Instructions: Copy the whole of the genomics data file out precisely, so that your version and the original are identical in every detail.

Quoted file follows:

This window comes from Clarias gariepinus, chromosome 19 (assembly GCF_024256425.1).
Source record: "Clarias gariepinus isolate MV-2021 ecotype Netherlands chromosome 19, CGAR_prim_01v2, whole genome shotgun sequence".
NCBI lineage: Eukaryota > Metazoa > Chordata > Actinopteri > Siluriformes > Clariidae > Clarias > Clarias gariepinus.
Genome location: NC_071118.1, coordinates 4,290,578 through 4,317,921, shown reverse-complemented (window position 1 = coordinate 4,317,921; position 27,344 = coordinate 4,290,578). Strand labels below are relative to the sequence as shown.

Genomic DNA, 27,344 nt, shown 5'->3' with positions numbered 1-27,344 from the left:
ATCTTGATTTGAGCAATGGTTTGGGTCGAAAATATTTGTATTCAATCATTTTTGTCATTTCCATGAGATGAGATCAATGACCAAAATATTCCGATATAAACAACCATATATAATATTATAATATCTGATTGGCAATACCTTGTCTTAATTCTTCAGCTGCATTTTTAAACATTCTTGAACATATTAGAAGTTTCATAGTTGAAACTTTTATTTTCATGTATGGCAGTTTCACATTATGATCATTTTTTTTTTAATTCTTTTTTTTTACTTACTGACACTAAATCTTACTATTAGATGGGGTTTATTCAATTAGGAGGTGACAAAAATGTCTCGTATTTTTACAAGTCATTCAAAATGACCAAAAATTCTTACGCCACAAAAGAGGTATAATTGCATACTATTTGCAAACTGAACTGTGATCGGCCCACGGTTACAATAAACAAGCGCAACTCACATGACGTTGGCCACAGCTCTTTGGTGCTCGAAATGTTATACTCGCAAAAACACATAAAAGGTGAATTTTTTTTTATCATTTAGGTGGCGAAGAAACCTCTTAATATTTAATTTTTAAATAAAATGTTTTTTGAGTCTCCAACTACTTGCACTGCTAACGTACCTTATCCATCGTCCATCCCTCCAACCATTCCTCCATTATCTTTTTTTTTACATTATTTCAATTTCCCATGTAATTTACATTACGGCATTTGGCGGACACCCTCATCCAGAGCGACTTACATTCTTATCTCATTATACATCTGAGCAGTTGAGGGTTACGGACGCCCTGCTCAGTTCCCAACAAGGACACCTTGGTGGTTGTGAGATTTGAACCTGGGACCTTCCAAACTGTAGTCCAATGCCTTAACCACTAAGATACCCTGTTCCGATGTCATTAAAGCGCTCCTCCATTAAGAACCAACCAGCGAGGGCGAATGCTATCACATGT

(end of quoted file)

This window comes from Clarias gariepinus, chromosome 19 (assembly GCF_024256425.1).
Source record: "Clarias gariepinus isolate MV-2021 ecotype Netherlands chromosome 19, CGAR_prim_01v2, whole genome shotgun sequence".
NCBI lineage: Eukaryota > Metazoa > Chordata > Actinopteri > Siluriformes > Clariidae > Clarias > Clarias gariepinus.
Genome location: NC_071118.1, coordinates 4,290,578 through 4,317,921, shown reverse-complemented (window position 1 = coordinate 4,317,921; position 27,344 = coordinate 4,290,578). Strand labels below are relative to the sequence as shown.

Genomic DNA, 27,344 nt, shown 5'->3' with positions numbered 1-27,344 from the left:
ATCTTGATTTGAGCAATGGTTTGGGTCGAAAATATTTGTATTCAATCATTTTTGTCATTTCCATGAGATGAGATCAATGACCAAAATATTCCGATATAAACAACCATATATAATATTATAATATCTGATTGGCAATACCTTGTCTTAATTCTTCAGCTGCATTTTTAAACATTCTTGAACATATTAGAAGTTTCATAGTTGAAACTTTTATTTTCATGTATGGCAGTTTCACATTATGATCATTTTTTTTTTAATTCTTTTTTTTTACTTACTGACACTAAATCTTACTATTAGATGGGGTTTATTCAATTAGGAGGTGACAAAAATGTCTCGTATTTTTACAAGTCATTCAAAATGACCAAAAATTCTTACGCCACAAAAGAGGTATAATTGCATACTATTTGCAAACTGAACTGTGATCGGCCCACGGTTACAATAAACAAGCGCAACTCACATGACGTTGGCCACAGCTCTTTGGTGCTCGAAATGTTATACTCGCAAAAACACATAAAAGGTGAATTTTTTTTTATCATTTAGGTGGCGAAGAAACCTCTTAATATTTAATTTTTAAATAAAATGTTTTTTGAGTCTCCAACTACTTGCACTGCTAACGTACCTTATCCATCGTCCATCCCTCCAACCATTCCTCCATTATCTTTTTTTTTACATTATTTCAATTTCCCATGTAATTTACATTACGGCATTTGGCGGACACCCTCATCCAGAGCGACTTACATTCTTATCTCATTATACATCTGAGCAGTTGAGGGTTACGGACGCCCTGCTCAGTTCCCAACAAGGACACCTTGGTGGTTGTGAGATTTGAACCTGGGACCTTCCAAACTGTAGTCCAATGCCTTAACCACTAAGATACCCTGTTCCGATGTCATTAAAGCGCTCCTCCATTAAGAACCAACCAGCGAGGGCGAATGCTATCACATGT